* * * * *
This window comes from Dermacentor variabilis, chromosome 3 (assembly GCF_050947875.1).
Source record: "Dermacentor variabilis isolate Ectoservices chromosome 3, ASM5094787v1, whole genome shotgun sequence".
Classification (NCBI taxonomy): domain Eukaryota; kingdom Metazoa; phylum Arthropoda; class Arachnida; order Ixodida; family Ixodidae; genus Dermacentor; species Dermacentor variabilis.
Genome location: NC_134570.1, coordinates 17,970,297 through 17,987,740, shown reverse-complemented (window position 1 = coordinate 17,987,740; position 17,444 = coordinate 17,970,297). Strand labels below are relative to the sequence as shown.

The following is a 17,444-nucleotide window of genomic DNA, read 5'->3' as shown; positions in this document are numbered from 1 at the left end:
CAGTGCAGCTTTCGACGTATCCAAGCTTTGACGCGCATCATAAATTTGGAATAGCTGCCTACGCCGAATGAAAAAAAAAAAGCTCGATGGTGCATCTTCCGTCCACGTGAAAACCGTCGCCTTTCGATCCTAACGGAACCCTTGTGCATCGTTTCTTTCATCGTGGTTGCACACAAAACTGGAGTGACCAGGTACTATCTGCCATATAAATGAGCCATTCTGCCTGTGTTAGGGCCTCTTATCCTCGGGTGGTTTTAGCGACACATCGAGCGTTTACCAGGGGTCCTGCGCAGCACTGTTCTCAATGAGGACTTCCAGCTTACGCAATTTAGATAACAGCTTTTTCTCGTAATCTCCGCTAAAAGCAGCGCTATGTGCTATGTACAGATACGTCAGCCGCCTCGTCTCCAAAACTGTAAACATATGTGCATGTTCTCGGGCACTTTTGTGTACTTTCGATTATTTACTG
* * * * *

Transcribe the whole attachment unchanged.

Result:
This window comes from Dermacentor variabilis, chromosome 3 (assembly GCF_050947875.1).
Source record: "Dermacentor variabilis isolate Ectoservices chromosome 3, ASM5094787v1, whole genome shotgun sequence".
Classification (NCBI taxonomy): domain Eukaryota; kingdom Metazoa; phylum Arthropoda; class Arachnida; order Ixodida; family Ixodidae; genus Dermacentor; species Dermacentor variabilis.
Genome location: NC_134570.1, coordinates 17,970,297 through 17,987,740, shown reverse-complemented (window position 1 = coordinate 17,987,740; position 17,444 = coordinate 17,970,297). Strand labels below are relative to the sequence as shown.

The following is a 17,444-nucleotide window of genomic DNA, read 5'->3' as shown; positions in this document are numbered from 1 at the left end:
CAGTGCAGCTTTCGACGTATCCAAGCTTTGACGCGCATCATAAATTTGGAATAGCTGCCTACGCCGAATGAAAAAAAAAAAGCTCGATGGTGCATCTTCCGTCCACGTGAAAACCGTCGCCTTTCGATCCTAACGGAACCCTTGTGCATCGTTTCTTTCATCGTGGTTGCACACAAAACTGGAGTGACCAGGTACTATCTGCCATATAAATGAGCCATTCTGCCTGTGTTAGGGCCTCTTATCCTCGGGTGGTTTTAGCGACACATCGAGCGTTTACCAGGGGTCCTGCGCAGCACTGTTCTCAATGAGGACTTCCAGCTTACGCAATTTAGATAACAGCTTTTTCTCGTAATCTCCGCTAAAAGCAGCGCTATGTGCTATGTACAGATACGTCAGCCGCCTCGTCTCCAAAACTGTAAACATATGTGCATGTTCTCGGGCACTTTTGTGTACTTTCGATTATTTACTG